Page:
Largest ever floating windfarm to go ahead
Norway's Statoil energy company have secured a seabed lease and will soon begin construction on the ‘world’s largest’ floating windfarm off of Scotland’s east coast.
The Hywind project will consist of placing five 6MW turbines — deployed in deeper water than any previous offshore turbines around the coast of the UK — 25km off the coast of Peterhead.
Floating windfarms are being heralded by some as the future of wind energy. Fixed offshore wind turbines are not cost-effective to construct in water deeper than 40 metres. In addition to being structurally practical, floating turbines placed further out to sea will benefit from some of the world’s strongest winds.
On-shore and near-shore components of the Hywind project will be constructed starting later this year, with turbines deployed and starting to generate power by the end of 2017.
Hywind Scotland project director, Leif Delp, said: "We are very pleased to develop this project in Scotland, in a region with a huge wind resource and an experienced supply chain from oil and gas."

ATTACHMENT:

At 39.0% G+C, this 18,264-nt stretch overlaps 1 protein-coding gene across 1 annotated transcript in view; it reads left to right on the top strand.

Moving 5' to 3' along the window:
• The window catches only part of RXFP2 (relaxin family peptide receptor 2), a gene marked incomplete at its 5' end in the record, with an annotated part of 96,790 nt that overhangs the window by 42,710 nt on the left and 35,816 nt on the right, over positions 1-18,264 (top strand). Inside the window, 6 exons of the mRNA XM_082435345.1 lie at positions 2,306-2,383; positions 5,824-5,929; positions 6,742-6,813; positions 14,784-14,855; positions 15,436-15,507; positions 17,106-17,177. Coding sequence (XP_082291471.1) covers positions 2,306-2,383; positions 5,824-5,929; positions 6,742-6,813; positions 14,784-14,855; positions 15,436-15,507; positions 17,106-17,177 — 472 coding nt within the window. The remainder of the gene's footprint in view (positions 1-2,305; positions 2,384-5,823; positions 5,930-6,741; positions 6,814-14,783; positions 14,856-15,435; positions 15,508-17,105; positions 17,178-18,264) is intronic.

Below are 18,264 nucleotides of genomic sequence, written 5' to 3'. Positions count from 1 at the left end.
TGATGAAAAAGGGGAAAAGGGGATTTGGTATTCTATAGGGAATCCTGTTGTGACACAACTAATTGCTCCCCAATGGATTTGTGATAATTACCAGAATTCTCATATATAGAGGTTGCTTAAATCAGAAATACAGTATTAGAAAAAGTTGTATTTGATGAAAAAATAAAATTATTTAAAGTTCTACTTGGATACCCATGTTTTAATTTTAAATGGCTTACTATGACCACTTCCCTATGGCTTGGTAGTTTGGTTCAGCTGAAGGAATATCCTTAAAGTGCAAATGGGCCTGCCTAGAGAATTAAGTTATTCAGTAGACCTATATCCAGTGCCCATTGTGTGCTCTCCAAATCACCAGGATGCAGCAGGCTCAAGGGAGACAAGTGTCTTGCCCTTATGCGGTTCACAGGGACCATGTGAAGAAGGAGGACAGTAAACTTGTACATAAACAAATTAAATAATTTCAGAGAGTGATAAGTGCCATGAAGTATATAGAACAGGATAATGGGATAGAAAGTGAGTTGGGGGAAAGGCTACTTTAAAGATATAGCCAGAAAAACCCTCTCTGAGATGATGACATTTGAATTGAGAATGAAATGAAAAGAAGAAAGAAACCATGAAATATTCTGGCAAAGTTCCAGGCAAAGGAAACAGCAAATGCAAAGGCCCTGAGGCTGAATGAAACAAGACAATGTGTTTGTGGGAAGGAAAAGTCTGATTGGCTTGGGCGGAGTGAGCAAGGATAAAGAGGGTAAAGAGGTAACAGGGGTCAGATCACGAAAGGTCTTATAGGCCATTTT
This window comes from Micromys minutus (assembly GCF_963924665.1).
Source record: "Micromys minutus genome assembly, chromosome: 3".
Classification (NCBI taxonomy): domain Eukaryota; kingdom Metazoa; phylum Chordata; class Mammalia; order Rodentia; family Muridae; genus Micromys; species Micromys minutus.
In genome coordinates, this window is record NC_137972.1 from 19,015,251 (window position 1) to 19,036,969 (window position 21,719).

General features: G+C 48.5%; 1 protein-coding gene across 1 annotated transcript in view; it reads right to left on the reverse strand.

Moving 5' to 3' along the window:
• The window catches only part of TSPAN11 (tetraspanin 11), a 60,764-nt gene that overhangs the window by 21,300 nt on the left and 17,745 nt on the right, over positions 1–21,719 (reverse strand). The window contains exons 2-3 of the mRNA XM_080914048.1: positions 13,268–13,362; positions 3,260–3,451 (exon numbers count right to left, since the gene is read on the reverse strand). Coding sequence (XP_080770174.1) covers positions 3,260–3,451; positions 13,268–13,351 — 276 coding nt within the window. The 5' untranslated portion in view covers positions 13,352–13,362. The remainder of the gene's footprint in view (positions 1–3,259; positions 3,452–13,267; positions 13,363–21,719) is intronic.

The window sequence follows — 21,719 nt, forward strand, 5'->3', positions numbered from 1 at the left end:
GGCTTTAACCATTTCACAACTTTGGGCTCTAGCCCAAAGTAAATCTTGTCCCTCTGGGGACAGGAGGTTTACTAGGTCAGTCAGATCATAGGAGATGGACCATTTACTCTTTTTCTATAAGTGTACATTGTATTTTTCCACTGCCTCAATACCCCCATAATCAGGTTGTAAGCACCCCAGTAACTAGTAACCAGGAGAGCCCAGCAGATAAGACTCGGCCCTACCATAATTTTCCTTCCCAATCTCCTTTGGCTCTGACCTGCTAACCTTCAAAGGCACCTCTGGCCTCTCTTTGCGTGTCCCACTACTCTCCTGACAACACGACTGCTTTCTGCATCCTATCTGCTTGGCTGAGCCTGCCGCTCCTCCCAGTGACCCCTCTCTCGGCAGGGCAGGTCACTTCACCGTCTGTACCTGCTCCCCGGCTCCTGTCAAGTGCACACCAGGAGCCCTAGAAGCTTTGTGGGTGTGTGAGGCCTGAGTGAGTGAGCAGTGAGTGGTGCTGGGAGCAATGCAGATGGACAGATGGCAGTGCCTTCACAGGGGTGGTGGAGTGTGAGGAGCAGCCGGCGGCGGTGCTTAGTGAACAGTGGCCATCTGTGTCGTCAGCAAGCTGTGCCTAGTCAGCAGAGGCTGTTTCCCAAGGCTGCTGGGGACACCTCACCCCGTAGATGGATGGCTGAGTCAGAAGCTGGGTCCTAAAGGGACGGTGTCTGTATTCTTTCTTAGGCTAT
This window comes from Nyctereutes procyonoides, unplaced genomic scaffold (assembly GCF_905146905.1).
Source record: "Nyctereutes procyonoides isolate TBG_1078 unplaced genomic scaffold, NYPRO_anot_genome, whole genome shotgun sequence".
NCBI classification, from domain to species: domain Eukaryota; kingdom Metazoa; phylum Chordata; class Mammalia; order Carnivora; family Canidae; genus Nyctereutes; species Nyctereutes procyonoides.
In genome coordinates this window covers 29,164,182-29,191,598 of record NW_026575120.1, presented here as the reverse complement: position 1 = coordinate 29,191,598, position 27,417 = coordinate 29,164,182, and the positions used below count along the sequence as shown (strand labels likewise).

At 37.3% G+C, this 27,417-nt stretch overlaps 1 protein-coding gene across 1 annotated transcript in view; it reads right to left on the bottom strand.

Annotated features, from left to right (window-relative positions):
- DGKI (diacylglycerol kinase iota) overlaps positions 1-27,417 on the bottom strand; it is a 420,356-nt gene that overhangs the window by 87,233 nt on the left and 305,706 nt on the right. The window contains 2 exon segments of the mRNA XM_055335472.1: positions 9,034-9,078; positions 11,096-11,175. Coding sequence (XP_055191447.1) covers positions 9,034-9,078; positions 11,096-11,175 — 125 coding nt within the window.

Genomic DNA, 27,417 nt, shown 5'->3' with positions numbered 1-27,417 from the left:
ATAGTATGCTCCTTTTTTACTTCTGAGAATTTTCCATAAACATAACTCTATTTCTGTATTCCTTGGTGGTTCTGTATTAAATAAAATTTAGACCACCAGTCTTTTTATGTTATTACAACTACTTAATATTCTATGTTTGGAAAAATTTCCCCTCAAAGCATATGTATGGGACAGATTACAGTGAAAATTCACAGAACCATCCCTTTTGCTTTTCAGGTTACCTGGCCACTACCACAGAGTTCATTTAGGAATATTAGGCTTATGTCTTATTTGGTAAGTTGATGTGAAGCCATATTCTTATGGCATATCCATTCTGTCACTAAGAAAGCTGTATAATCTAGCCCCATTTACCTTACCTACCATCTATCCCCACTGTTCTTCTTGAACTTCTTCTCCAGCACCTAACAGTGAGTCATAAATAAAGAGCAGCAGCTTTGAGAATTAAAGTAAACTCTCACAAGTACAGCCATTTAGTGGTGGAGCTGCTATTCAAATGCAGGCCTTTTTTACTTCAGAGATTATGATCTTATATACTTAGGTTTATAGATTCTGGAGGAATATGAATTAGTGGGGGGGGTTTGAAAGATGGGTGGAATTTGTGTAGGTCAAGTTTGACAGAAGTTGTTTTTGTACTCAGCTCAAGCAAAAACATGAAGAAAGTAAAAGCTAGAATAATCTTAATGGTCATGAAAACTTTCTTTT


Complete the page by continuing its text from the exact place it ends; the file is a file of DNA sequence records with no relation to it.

Drax advances biomass strategy with Pinnacle acquisition
The Group’s enlarged supply chain will have access to 4.9 million tonnes of operational capacity from 2022. Of this total, 2.9 million tonnes are available for Drax’s self-supply requirements in 2022, which will rise to 3.4 million tonnes in 2027.
The £424 million acquisition of the Canadian biomass pellet producer supports Drax' ambition to be carbon negative by 2030, using bioenergy with carbon capture and storage (BECCS) and will make a "significant contribution" in the UK cutting emissions by 78% by 2035 (click here).
This summer Drax will undertake maintenance on its CfD(2) biomass unit, including a high-pressure turbine upgrade to reduce maintenance costs and improve thermal efficiency, contributing to lower generation costs for Drax Power Station.
In March, Drax secured Capacity Market agreements for its hydro and pumped storage assets worth around £10 million for delivery October 2024-September 2025.
The limitations on BECCS are not technology but supply, with every gigatonne of CO2 stored per year requiring approximately 30-40 million hectares of BECCS feedstock, according to the Global CCS Institute. Nonetheless, BECCS should be seen as an essential complement to the required, wide-scale deployment of CCS to meet climate change targets, it concludes.